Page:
Under-utilised or inadequate skills for the job

Heavy workloads, understaffing, and fast-paced environments

Long, inflexible, or unsocial working hours

Lack of control over job design and workload

Unsafe or poor physical working conditions

Negative organizational culture and behaviours

Limited support from colleagues and authoritarian supervision

Violence, harassment, and bullying

Discrimination, exclusion, and unclear job roles

Issues with promotion and job security

Inadequate pay and lack of career development opportunities

Conflicting demands between work and personal life

mental health

Common workplace mental health issues

Depression

Depression causes a person to experience:

  • depressed mood (feeling sad, irritable, empty)
  • loss of pleasure or interest in activities
  • for most of the day, nearly every day
  • for at least two weeks or more.
  • Other common symptoms reported include poor concentration, feelings of excessive guilt or low self-worth, hopelessness about the future, disrupted sleep, changes in appetite or weight, and lack of motivation to perform daily tasks.

It is vastly different from the temporary mood fluctuations in response to incoming life challenges.

  • “It’s just a phase.”
  • “You just need to be more positive.”
  • “It is just in your head.”

Here are some common feedbacks received by patients prior to seeking professional psychiatric help due to social discrimination and lack of empathy. Chronic depression when left untreated, can lead to suicide or attempts on suicide.

Is there treatment for depression?

  • Your attending physician might require a comprehensive blood test with thyroid hormone assessment to identify causes or complications from your deteriorating mental health.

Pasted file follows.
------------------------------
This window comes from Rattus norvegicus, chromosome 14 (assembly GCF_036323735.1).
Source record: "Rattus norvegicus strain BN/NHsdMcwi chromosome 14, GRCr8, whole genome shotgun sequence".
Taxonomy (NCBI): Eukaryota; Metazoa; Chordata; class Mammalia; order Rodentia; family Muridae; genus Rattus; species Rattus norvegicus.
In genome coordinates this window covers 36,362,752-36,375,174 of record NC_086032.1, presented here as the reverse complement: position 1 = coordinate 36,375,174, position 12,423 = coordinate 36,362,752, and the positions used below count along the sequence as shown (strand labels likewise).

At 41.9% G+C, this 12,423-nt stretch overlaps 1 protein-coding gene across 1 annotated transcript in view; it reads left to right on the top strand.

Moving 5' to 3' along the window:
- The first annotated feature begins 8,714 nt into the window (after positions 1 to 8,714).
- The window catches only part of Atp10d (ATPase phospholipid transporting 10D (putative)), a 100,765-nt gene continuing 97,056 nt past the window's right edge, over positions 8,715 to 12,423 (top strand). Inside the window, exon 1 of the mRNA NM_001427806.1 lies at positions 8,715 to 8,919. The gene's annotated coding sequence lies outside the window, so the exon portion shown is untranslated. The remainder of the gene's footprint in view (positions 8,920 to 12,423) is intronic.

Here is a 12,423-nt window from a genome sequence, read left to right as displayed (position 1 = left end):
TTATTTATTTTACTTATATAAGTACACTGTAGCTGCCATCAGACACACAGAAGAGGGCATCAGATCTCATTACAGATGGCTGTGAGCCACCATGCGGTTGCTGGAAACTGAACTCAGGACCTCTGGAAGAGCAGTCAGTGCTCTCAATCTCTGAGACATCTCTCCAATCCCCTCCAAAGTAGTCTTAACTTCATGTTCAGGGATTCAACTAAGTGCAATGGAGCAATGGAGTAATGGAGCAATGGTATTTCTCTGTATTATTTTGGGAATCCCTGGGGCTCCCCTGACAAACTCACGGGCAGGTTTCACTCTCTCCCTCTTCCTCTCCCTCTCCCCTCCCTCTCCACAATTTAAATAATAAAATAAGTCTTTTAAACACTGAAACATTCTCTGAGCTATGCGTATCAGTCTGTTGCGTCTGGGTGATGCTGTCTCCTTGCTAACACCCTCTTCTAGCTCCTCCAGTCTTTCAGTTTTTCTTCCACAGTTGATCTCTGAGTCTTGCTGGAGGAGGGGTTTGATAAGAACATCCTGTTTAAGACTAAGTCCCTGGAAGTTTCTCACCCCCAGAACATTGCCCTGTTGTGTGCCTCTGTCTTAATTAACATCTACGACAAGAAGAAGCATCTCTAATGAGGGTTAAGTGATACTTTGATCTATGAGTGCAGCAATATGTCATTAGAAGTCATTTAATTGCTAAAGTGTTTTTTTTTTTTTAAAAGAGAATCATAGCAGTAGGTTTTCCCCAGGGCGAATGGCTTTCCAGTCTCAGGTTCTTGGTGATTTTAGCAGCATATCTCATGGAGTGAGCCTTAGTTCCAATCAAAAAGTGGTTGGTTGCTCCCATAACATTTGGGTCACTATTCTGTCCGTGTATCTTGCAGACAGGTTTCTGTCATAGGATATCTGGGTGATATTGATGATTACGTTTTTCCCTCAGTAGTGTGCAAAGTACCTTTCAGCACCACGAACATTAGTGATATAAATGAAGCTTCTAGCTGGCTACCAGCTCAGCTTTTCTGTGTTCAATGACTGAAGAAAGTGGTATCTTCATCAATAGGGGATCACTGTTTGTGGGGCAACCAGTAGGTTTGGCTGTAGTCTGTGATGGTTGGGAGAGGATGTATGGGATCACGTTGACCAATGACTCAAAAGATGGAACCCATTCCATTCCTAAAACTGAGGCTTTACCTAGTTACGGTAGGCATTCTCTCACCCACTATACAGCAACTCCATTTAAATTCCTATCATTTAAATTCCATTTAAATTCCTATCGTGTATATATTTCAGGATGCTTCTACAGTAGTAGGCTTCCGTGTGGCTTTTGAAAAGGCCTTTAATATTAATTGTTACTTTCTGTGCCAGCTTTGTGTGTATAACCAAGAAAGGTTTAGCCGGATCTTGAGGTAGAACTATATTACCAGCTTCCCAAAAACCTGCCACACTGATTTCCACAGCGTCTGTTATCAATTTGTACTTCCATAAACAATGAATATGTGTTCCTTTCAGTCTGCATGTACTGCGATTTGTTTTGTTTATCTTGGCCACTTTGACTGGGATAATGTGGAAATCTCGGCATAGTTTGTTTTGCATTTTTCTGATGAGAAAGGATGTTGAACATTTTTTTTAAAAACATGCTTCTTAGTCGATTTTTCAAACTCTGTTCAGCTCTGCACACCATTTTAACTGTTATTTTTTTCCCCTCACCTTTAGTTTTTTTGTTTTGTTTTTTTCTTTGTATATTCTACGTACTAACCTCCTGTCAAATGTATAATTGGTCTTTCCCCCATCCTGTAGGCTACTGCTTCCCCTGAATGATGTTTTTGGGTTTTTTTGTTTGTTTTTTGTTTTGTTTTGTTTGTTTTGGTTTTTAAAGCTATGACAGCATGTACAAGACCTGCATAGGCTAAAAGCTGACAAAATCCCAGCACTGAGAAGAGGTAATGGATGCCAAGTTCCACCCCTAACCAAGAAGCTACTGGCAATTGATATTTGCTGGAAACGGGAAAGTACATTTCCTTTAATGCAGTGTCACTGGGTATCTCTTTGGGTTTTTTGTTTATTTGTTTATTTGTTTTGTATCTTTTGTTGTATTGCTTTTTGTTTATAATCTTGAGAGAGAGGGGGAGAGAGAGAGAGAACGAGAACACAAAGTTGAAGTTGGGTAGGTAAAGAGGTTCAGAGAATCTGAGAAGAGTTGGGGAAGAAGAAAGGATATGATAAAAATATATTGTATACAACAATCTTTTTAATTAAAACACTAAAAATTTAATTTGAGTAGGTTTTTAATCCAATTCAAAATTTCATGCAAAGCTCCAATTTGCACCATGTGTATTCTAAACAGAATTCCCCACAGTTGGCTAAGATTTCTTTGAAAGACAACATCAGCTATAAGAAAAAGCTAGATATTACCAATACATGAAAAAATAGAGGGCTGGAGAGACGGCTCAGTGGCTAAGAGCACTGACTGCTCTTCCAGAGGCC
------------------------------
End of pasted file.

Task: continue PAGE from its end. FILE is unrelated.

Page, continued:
• Occasionally, brain imaging such as CT or MRI is required to exclude organic lesions which can cause altered behavioural changes in patients.
  • Lastly depending on the age and severity, psychotherapy and medication may also be considered.

Anxiety

Anxiety is a common mental health issue in the workplace, often triggered by stress. Different types of anxiety can be observed:

Anxiety often seen at work includes:

Social anxiety:

This can manifest as avoiding social events, difficulty in confronting colleagues, or struggling with interpersonal interactions.

General anxiety:

Employees may experience general anxiety if they frequently worry about their future in the company, constantly stress about deadlines or tasks, or anticipate problems even when none exist.

Obsessive-Compulsive Disorder (OCD):

OCD goes beyond the stereotype of perfectionism. Signs of OCD in an employee may include persistent unwanted thoughts, repetitive reviewing of projects before submission, or difficulties in completing routine tasks.
happy employees

What can be done?

Employers can take proactive steps to support mental health in the workplace. Here are some effective strategies: